“Everyone’s sitting around the table at one of the dinners and we’re all just talking and having a good time,” said varsity men’s soccer player senior Chris Conn. This is one of his favorite memories of team bonding from his four years of playing soccer with the Highlanders.
With the winter season’s start, hoops and goals are alive once more as the men’s and women’s soccer and basketball teams take on their games. While they refine their skills on the field and court, the teams also have been engaging in team bonding and fundraising activities.
“Every Wednesday we don’t have practice so we usually do some form of team bonding which typically consists of a dinner,” said varsity women’s soccer captain senior Leah Kochendoerfer.
Kochendoerfer said that having the team together in one room allows for a lot of conversation between them, especially when they are sitting next to teammates that they did not initially know very well.
“I think food is a very nice way of bringing people together,” Kochendoerfer said.
On a similar note, varsity men’s basketball player senior Adam Lowe said that what team bonding means to him is the creation of friendships between teammates.
For the men’s basketball team, their first team bonding event began early in their season and the day—a team breakfast on the first Saturday of practice at Crepevine.
“The team breakfast is a tradition,” said varsity men’s basketball player senior Adam Lowe. “We do it every year.”
More recently, the men’s basketball team has also been doing yoga together at the high school dance studio every Saturday since last year.
Varsity women’s basketball player senior Lea Celine Rygg said that if there was a common pattern that could be seen across what her team does for team bonding, it would be food.
“We [as a team] have dinners together, breakfast together,” Rygg said.
Oftentimes, the women’s basketball team comes together for meals after a game, but sometimes they gather before their season begins as well. Some of the places they go to are Fentons and bubble tea.
Conn said that each year, the men’s soccer team holds four or five team dinners every season, usually before a big game at different teammates’ houses and everyone on the team brings something to the meal.
“We also do things like a team barbecue where we get together, bring a bunch of steaks and hamburgers, play some basketball and grill up steaks,” Conn said.
Kochendoerfer, Lowe and Rygg all said that they have experienced the difference that team bonding makes in their teammates interactions.
“I’ve been on the team for four years and I’ve definitely seen a difference in performance on the field with how bonded and connected the team is,” Kochendoerfer said.
During her sophomore year on the team, Kochendoerfer said she thought there wasn’t as much connection between her teammates as there is now. As a result, she felt the relationship between her teammates was not as strong.
As team bonding became a greater focus for the team, she said that she found that her teammates came to really care about each other and fight for each other.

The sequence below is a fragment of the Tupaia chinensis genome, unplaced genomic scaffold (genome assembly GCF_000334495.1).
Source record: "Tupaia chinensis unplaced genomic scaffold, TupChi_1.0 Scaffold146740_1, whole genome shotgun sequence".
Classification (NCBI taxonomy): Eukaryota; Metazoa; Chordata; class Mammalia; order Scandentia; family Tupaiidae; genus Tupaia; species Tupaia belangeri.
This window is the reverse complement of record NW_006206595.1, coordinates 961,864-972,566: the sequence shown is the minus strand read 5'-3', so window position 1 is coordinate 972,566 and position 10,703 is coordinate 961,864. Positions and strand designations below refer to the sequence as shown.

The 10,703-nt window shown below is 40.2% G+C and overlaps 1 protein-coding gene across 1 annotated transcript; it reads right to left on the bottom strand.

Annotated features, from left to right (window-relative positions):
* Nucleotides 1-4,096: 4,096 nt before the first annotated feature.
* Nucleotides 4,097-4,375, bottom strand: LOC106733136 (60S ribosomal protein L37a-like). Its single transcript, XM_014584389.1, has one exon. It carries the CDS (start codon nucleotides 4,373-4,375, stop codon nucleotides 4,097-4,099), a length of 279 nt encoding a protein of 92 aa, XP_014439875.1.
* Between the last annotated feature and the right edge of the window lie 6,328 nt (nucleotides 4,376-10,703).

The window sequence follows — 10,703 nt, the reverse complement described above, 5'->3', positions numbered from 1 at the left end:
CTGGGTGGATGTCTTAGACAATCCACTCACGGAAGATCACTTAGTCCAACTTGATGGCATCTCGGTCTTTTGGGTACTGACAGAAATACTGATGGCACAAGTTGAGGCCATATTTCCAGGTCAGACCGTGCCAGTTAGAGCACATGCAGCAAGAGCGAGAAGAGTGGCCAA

“Even though we weren’t the most technical team, we were still able to succeed from that fight and pride we brought forth in every game,” Kochendoerfer said.
In addition, Rygg said that the women’s basketball team she is with right now is a team that talks through their problems. This is a team trait that makes them work really well together and allows them to perform at a higher level. Had their team not had the team bonding opportunities they shared together, Rygg said that her teammates could have experienced more aggression towards each other instead of directing that aggression towards their opponents.
Lowe said that the benefits of team bonding can be seen when teammates develop a kind of chemistry between each other when they play in practice and games.
Varsity men’s soccer player sophomore Cooper Ford also said that this kind of chemistry between teammates is a very important element in team soccer and that he believes team bonding off the field can help strengthen the younger sophomore soccer players’ sense of chemistry with the team.
“On the field, you cannot want to pass to a player because you don’t know what they’re going to do with the ball or you don’t necessarily know what they are capable of doing,” Ford said. “But off the soccer field when you’re just having a fun time you can easily relax and see what they’re like. It sounds weird, but it can help with knowing what their tendencies are.”
Similarly, fundraising efforts can connect athletes with people and groups outside of their teams.
Rygg said the women’s basketball team has an annual Piedmont Masters Golf Event that marks the beginning of their season. The event hosts anyone that is interested in sponsoring them and allows the sponsors to do so by participating in golfing contests together.
The men’s basketball team has a tradition of hosting an annual wheelchair basketball tournament that hosts disabled kids who play wheelchair basketball with a program called the Bay Area Outreach Program (BORP). Lowe said they use this tournament to fundraise money for the disabled kids and their own program while enjoying a game of wheelchair basketball.
Kochendoerfer and Conn said that instead of relying on fundraising, the men’s and women’s soccer team draw support from their parent community, the high school and programs such as Piedmont Boosters which help the team receive all the funding that they need.
Conn said that this year, the men’s soccer team may be holding an auction for old team equipment on their Senior Night, which is something that they have never done before as far he knows.
“Any team that spends the time together and tries to become better friends and become more like a family not only plays better soccer, but has a better time doing it,” Conn said.